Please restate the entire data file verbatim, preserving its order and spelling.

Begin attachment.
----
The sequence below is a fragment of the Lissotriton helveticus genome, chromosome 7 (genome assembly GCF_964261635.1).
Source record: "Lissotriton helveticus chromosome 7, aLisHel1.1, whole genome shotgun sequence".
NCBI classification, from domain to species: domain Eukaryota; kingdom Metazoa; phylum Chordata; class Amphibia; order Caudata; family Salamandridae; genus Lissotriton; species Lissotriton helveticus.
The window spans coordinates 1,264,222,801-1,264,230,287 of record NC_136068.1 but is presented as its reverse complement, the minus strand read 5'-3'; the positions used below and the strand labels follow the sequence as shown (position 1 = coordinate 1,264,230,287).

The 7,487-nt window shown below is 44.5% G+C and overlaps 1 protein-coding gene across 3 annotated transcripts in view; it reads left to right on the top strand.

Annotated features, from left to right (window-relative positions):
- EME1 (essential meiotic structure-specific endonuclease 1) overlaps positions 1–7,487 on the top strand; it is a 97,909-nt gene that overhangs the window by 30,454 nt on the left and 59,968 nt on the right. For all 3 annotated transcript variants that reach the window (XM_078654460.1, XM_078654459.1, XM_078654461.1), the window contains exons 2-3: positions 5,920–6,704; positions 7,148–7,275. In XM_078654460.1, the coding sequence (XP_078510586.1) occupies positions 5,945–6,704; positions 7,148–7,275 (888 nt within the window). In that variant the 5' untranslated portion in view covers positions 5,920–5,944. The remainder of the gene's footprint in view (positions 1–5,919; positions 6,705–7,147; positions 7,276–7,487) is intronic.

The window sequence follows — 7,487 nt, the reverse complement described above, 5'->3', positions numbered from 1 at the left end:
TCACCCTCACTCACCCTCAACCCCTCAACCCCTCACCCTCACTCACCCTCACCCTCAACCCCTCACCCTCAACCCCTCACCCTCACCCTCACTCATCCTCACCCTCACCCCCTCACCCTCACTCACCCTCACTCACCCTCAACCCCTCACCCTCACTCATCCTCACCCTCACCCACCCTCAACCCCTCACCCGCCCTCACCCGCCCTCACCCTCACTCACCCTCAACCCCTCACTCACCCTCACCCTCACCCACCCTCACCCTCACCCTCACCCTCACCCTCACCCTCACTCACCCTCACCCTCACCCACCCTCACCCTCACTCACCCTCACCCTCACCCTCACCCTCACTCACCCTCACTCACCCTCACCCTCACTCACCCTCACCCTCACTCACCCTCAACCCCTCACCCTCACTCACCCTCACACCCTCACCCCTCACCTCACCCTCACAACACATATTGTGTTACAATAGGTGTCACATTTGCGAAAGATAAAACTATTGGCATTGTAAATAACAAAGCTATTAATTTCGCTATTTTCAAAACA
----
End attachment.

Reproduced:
The sequence below is a fragment of the Lissotriton helveticus genome, chromosome 7 (genome assembly GCF_964261635.1).
Source record: "Lissotriton helveticus chromosome 7, aLisHel1.1, whole genome shotgun sequence".
NCBI classification, from domain to species: domain Eukaryota; kingdom Metazoa; phylum Chordata; class Amphibia; order Caudata; family Salamandridae; genus Lissotriton; species Lissotriton helveticus.
The window spans coordinates 1,264,222,801-1,264,230,287 of record NC_136068.1 but is presented as its reverse complement, the minus strand read 5'-3'; the positions used below and the strand labels follow the sequence as shown (position 1 = coordinate 1,264,230,287).

The 7,487-nt window shown below is 44.5% G+C and overlaps 1 protein-coding gene across 3 annotated transcripts in view; it reads left to right on the top strand.

Annotated features, from left to right (window-relative positions):
- EME1 (essential meiotic structure-specific endonuclease 1) overlaps positions 1–7,487 on the top strand; it is a 97,909-nt gene that overhangs the window by 30,454 nt on the left and 59,968 nt on the right. For all 3 annotated transcript variants that reach the window (XM_078654460.1, XM_078654459.1, XM_078654461.1), the window contains exons 2-3: positions 5,920–6,704; positions 7,148–7,275. In XM_078654460.1, the coding sequence (XP_078510586.1) occupies positions 5,945–6,704; positions 7,148–7,275 (888 nt within the window). In that variant the 5' untranslated portion in view covers positions 5,920–5,944. The remainder of the gene's footprint in view (positions 1–5,919; positions 6,705–7,147; positions 7,276–7,487) is intronic.

The window sequence follows — 7,487 nt, the reverse complement described above, 5'->3', positions numbered from 1 at the left end:
TCACCCTCACTCACCCTCAACCCCTCAACCCCTCACCCTCACTCACCCTCACCCTCAACCCCTCACCCTCAACCCCTCACCCTCACCCTCACTCATCCTCACCCTCACCCCCTCACCCTCACTCACCCTCACTCACCCTCAACCCCTCACCCTCACTCATCCTCACCCTCACCCACCCTCAACCCCTCACCCGCCCTCACCCGCCCTCACCCTCACTCACCCTCAACCCCTCACTCACCCTCACCCTCACCCACCCTCACCCTCACCCTCACCCTCACCCTCACCCTCACTCACCCTCACCCTCACCCACCCTCACCCTCACTCACCCTCACCCTCACCCTCACCCTCACTCACCCTCACTCACCCTCACCCTCACTCACCCTCACCCTCACTCACCCTCAACCCCTCACCCTCACTCACCCTCACACCCTCACCCCTCACCTCACCCTCACAACACATATTGTGTTACAATAGGTGTCACATTTGCGAAAGATAAAACTATTGGCATTGTAAATAACAAAGCTATTAATTTCGCTATTTTCAAAACA